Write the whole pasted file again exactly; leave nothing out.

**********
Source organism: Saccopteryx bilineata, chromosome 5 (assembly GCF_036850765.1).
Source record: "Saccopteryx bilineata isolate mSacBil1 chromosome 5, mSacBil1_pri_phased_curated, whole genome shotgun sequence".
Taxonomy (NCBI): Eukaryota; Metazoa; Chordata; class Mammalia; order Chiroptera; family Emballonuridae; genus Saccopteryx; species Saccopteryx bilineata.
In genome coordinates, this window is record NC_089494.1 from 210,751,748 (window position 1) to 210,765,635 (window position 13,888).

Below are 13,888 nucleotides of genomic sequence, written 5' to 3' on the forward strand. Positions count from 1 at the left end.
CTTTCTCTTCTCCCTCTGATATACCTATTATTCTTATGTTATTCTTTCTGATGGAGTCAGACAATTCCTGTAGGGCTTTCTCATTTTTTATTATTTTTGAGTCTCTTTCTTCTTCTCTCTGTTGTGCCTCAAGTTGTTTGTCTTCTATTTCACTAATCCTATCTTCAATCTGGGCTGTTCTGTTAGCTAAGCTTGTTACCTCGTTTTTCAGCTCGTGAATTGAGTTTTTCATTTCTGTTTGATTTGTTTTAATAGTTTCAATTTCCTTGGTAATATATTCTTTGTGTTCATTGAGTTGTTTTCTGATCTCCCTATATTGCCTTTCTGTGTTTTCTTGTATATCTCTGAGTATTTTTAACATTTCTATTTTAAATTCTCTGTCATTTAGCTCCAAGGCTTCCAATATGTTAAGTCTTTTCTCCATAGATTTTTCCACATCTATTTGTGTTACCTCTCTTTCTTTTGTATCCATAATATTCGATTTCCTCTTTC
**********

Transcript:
Source organism: Saccopteryx bilineata, chromosome 5 (assembly GCF_036850765.1).
Source record: "Saccopteryx bilineata isolate mSacBil1 chromosome 5, mSacBil1_pri_phased_curated, whole genome shotgun sequence".
Taxonomy (NCBI): Eukaryota; Metazoa; Chordata; class Mammalia; order Chiroptera; family Emballonuridae; genus Saccopteryx; species Saccopteryx bilineata.
In genome coordinates, this window is record NC_089494.1 from 210,751,748 (window position 1) to 210,765,635 (window position 13,888).

Below are 13,888 nucleotides of genomic sequence, written 5' to 3' on the forward strand. Positions count from 1 at the left end.
CTTTCTCTTCTCCCTCTGATATACCTATTATTCTTATGTTATTCTTTCTGATGGAGTCAGACAATTCCTGTAGGGCTTTCTCATTTTTTATTATTTTTGAGTCTCTTTCTTCTTCTCTCTGTTGTGCCTCAAGTTGTTTGTCTTCTATTTCACTAATCCTATCTTCAATCTGGGCTGTTCTGTTAGCTAAGCTTGTTACCTCGTTTTTCAGCTCGTGAATTGAGTTTTTCATTTCTGTTTGATTTGTTTTAATAGTTTCAATTTCCTTGGTAATATATTCTTTGTGTTCATTGAGTTGTTTTCTGATCTCCCTATATTGCCTTTCTGTGTTTTCTTGTATATCTCTGAGTATTTTTAACATTTCTATTTTAAATTCTCTGTCATTTAGCTCCAAGGCTTCCAATATGTTAAGTCTTTTCTCCATAGATTTTTCCACATCTATTTGTGTTACCTCTCTTTCTTTTGTATCCATAATATTCGATTTCCTCTTTC